You may not realize it yet, but your cable television could be putting you back in time…Well, maybe not exactly just yet, but cable could soon become a thing of the past thanks to streaming options such as Netflix, Hulu, Amazon Prime, and HBO GO.
In fact, cable television has seen a rapid decline over the last eight years. Between the end of 2010 and mid-2018, cable television subscribers dropped from 105 million to 93.4 million. So what are you still doing with that cable box? If you’re not sure whether or not it’s time to cut ties between yourself and your cable company, this is the post for you. There are many misconceptions that you can’t access everything you want to watch on streaming platforms, but for the most part, it’s simply not true. In this article we’re discussing advantages and disadvantages of breaking up with your cable company.
If you’re a diehard sports fan, you might be shocked at the idea of slashing your cable connection. But the truth is, there are many ways you can catch up on your games without having to deal with your tyrannous cable company. You can stream NFL games, watch the World Cup, and even tune into recaps when the game’s up using streaming services, gaming consoles, and mobile applications.
And if you’re not a sports enthusiast, not to worry, there’s a space for you in streaming as well. From reality TV shows to award-winning series, there are plenty of options to get your screen time in.
Many cable companies enforce contracts with subscribers that lock them into year-long commitments that make it hard (and expensive) for customers to cancel their service. One of the major advantages of opting for a streaming service is that most offer free cancellation on a monthly basis, which is super convenient for times that you might not need service or just want to reduce your bills.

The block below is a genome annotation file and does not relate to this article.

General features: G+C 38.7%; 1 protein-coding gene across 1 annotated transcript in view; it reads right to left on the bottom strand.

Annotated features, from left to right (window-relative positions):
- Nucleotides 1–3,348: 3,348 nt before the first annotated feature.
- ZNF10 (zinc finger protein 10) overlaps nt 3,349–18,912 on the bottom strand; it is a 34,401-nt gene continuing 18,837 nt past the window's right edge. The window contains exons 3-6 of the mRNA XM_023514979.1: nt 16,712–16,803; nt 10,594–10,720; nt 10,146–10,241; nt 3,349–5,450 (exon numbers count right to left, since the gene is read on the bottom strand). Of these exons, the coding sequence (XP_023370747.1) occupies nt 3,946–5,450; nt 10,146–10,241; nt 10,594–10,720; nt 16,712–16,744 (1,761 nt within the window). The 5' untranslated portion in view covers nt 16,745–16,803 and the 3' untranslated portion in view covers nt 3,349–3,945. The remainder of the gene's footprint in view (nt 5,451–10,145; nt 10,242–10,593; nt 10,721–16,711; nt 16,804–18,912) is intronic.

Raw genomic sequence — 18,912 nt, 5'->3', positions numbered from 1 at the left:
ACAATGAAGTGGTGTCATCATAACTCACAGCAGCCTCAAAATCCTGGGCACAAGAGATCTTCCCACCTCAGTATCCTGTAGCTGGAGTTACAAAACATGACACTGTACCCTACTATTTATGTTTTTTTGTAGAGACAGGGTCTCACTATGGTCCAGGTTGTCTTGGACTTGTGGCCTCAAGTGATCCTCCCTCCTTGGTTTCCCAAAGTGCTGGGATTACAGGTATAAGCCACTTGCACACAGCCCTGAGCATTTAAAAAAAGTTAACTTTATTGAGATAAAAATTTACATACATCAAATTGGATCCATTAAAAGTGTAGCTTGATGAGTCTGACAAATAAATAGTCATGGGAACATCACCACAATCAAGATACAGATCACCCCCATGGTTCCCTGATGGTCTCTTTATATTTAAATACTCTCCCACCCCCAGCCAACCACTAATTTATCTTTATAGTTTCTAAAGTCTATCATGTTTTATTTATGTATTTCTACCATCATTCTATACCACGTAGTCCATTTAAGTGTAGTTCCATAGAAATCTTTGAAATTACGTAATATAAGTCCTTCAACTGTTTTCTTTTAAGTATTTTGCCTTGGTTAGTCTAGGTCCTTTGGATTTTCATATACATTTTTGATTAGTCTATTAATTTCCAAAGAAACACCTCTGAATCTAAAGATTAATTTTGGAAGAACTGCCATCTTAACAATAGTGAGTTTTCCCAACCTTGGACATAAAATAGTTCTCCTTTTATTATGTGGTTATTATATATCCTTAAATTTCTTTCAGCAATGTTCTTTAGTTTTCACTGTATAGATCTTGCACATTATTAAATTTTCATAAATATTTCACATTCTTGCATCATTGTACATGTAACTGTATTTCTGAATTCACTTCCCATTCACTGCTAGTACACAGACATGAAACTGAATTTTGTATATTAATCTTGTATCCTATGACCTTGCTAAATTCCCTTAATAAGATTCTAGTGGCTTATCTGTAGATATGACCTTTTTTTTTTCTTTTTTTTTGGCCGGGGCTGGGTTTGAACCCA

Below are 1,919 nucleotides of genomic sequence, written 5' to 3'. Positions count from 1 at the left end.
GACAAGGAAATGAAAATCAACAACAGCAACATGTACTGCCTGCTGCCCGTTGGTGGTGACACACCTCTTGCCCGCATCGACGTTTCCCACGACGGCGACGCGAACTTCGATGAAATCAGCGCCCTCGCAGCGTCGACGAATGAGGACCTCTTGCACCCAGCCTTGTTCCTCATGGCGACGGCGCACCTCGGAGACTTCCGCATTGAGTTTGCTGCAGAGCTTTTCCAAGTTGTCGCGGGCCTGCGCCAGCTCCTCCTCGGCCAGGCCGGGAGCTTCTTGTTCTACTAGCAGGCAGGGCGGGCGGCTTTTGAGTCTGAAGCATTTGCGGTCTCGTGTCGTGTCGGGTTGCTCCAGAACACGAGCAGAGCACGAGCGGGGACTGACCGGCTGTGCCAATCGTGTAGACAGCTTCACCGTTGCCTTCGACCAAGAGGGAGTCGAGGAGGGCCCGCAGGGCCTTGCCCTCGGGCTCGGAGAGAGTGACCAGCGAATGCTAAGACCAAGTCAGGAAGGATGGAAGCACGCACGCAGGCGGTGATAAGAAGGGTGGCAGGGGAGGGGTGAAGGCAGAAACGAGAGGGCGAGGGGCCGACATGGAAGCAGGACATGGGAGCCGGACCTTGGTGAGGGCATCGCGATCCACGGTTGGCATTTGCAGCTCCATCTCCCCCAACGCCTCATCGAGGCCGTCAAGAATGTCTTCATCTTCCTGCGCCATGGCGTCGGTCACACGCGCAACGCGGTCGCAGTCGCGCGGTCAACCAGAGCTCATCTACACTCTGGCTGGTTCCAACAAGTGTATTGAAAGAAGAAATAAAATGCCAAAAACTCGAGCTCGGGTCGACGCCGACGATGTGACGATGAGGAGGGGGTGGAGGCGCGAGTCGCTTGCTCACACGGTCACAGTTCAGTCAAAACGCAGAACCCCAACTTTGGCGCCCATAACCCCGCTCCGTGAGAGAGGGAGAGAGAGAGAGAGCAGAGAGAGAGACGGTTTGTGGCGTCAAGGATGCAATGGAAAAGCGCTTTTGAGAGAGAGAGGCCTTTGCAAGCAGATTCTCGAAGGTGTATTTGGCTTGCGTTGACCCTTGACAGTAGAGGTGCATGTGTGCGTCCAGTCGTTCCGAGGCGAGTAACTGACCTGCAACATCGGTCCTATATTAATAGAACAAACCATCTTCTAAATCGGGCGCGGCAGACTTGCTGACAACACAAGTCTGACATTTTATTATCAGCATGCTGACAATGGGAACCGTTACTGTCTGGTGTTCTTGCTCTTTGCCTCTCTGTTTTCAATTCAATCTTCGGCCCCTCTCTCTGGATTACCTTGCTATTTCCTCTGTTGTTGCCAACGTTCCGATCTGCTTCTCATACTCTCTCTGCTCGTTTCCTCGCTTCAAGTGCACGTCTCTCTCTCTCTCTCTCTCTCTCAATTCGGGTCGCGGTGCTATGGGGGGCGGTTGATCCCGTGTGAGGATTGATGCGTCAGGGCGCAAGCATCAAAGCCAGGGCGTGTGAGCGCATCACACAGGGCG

Fewer options for cable packages
Many cable providers create packages with internet, TV and phone services, which can be convenient if you need all three, but kind of a nuisance when you’re trying to cut down on expenses. Streaming services are a great option if you want to minimize your cable bill, but oftentimes you have to find a new internet provider when you end service with your cable provider. Depending on the internet service in your area, you could actually end up paying more to eliminate your cable bill.
Keep in mind, that you can negotiate your bill with your cable company. Oftentimes, cable providers can match a rate if you find a lower option — so it’s worth a try if you want to stick with your current setup.
Streaming services can add up
One of the big problems with streaming services is that they don’t all have the same TV and movie options. You have to go to Hulu for “Handmaid’s Tale,” Netflix for “Stranger Things,” and Amazon Prime for “Downton Abbey.” Not only does this complicate how you navigate your remote, but the subscription costs can certainly add up.
The good news is some streaming companies are partnering with other services to create package style systems to help users save on the services they enjoy. Hulu, for example, has partnered with Spotify to offer a bundle for TV and music streaming. This is a great way to save on two services you might have paid for separately before.
Delayed show releases
If you’re the kind of person that has to watch your favorite show week after week the very moment it comes on, you might have a harder time separating from the cable company than other TV watchers. While Netflix thrives on binge-worthy television series, their options for live shows are few and far between. However, depending on which shows you’re currently watching, you may be able to find other options to watch. In 2018, Hulu rolled out a live TV option that allows subscribers to tune into channels such as ABC, CBS, TLC, Disney, Discovery, and Food Network. You can even watch The Bachelorette live using Hulu with Live TV.
Ultimately, the decision to cut out cable comes down to your individual preferences, but it may be worth comparing your options if you’re interested in freeing yourself from traditional cable.